After WHO recommendation for N95s in care settings with poor ventilation, Fraser Health bans them in hospitals

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      On December 22 of last year, the World Health Organization issued updated guidance for health workers.

      It called for health workers to wear either a respirator or a medical mask, in addition to other personal protective equipment, when entering a room where a patient has suspected or confirmed COVID-19.

      Moreover, the WHO said that respirators, including N95s, "should especially be worn in care settings where ventilation is known to be poor".

      In response to the WHO's announcement, University of Colorado Boulder atmospheric-chemistry expert Jose-Luis Jimenez tweeted that he would assume ventilation is poor in all indoor locations. The only exceptions would be if a carbon-dioxide monitor measurement has determined that the concentration is below 700 parts per million.

      This week, however, the Burnaby Beacon reported that visitors to hospitals in Fraser Health are prohibited from wearing N95 respirators.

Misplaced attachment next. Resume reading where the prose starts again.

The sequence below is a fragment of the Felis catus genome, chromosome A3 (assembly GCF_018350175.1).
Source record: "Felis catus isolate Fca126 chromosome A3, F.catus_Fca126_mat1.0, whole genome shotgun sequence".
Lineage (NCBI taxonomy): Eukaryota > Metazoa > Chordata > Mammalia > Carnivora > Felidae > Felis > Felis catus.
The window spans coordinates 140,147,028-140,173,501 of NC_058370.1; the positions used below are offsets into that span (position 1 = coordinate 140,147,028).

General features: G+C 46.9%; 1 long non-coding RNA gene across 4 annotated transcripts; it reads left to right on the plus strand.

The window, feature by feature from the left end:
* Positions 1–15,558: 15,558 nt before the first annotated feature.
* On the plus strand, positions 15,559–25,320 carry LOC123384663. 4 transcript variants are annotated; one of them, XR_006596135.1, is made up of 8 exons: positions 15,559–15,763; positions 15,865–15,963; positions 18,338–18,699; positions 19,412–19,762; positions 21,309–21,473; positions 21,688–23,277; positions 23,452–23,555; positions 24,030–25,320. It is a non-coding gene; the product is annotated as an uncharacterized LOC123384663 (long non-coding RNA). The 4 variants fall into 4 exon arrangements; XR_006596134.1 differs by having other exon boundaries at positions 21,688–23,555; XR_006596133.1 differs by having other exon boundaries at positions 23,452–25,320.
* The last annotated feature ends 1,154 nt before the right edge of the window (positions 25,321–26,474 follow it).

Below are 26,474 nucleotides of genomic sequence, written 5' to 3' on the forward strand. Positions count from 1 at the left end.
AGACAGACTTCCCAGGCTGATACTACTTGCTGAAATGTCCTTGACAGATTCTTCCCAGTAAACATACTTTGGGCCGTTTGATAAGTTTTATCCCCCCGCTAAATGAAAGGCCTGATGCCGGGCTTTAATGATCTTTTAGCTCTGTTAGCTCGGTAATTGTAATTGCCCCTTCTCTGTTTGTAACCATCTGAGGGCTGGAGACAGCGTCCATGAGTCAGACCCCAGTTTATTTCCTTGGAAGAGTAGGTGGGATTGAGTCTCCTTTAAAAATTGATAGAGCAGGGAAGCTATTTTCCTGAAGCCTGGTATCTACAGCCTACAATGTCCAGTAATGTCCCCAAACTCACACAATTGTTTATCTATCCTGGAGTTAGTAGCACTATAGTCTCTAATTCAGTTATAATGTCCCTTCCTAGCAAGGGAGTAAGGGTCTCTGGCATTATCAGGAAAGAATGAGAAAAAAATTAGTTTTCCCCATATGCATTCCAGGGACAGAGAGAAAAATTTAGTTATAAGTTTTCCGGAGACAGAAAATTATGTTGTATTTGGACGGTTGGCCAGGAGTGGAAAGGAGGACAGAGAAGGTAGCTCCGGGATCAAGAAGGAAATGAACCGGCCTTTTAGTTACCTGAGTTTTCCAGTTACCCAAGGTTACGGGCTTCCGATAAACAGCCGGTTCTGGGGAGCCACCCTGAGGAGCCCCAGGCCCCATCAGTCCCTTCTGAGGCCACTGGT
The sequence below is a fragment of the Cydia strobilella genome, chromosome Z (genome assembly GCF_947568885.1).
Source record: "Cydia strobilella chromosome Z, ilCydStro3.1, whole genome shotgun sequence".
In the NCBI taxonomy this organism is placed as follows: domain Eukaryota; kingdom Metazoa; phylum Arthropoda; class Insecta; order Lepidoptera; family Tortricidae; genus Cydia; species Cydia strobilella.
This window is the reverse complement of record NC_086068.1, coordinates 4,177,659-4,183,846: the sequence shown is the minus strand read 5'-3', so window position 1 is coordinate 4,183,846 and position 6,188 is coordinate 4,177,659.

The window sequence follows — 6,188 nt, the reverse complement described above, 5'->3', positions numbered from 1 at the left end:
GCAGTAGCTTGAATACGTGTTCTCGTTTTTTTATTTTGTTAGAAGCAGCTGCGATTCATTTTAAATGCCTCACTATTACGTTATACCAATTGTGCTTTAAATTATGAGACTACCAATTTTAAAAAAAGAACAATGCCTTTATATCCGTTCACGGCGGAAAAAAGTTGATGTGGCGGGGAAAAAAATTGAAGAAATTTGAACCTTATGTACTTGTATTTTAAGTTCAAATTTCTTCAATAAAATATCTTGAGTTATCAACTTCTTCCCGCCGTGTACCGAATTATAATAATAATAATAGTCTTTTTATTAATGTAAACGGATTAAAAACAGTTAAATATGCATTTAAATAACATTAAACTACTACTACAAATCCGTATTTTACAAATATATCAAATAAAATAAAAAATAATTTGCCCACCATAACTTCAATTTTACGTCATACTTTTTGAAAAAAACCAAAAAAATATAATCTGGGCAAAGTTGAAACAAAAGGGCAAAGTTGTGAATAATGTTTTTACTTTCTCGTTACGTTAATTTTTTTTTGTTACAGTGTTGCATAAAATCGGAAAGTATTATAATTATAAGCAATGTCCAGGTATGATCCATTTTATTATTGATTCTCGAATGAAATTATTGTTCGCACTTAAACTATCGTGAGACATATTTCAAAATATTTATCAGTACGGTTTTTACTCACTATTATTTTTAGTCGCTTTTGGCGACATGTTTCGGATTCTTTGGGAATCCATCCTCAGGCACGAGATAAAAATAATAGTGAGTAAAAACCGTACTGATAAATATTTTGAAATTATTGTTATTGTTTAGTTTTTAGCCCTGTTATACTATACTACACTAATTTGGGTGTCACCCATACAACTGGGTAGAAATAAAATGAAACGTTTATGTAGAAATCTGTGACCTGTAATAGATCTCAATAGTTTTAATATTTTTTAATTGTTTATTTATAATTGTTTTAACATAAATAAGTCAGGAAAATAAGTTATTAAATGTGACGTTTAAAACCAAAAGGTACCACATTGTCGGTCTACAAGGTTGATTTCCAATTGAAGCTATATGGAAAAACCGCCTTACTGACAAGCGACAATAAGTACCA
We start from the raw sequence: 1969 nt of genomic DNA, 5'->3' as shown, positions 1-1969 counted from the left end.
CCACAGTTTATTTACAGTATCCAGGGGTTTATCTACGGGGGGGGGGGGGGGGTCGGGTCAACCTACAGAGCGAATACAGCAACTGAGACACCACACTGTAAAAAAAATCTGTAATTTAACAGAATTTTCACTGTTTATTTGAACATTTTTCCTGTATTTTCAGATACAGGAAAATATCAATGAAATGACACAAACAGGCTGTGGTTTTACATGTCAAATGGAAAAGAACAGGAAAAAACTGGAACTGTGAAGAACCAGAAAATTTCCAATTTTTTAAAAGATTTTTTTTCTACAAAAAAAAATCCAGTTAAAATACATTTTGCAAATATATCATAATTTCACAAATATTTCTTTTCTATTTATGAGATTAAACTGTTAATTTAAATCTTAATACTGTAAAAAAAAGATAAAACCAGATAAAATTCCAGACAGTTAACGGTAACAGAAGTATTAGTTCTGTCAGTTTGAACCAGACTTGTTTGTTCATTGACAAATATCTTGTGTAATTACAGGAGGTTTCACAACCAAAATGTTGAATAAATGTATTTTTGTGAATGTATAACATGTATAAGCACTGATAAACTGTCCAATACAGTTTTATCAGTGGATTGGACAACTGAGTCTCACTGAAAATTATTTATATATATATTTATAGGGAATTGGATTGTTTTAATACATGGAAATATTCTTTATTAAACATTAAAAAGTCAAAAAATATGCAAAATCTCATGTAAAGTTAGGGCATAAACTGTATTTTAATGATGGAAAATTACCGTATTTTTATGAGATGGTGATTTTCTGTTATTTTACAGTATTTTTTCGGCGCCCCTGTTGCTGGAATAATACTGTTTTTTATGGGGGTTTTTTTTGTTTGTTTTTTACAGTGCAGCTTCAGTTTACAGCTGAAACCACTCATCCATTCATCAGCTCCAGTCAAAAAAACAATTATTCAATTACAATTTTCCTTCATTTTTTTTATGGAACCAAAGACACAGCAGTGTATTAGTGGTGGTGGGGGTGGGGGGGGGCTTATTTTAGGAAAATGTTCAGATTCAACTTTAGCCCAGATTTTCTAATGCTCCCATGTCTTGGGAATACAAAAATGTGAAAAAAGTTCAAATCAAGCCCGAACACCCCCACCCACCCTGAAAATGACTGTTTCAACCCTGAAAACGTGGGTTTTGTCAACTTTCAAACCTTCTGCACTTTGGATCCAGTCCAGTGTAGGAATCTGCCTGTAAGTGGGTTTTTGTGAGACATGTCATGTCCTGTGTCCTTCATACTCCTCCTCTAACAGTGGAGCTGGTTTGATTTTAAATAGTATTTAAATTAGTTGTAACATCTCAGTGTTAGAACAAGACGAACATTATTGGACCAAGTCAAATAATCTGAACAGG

“We understand that people have heard that N95 is safer and there is no evidence to support that," a leaked memo from Peace Arch Hospital states. "N95 masks require fit testing and we also have no idea were [sic] the visitor has acquired their mask and whether it meets safety standards or fits them as expected. Our medical masks, when worn appropriately, provide protection from COVID."

      This news came shortly before the Biden administration announced plans to give away 400 million N95 respirators, starting next week, to help stem the spread of the Omicron variant.

      Meanwhile, the Conversation recently published a commentary by four health experts noting that N95s are often incorrectly described as "masks", rather than respirators, because of how they look.

      "The safest situation, especially for prolonged contact in crowded settings, is when everyone is wearing well-fitting N95 respirators," the health experts wrote. "It’s hard to show evidence to support respirator use in the community—but lack of randomised controlled trials (RCT) does not mean they are not effective."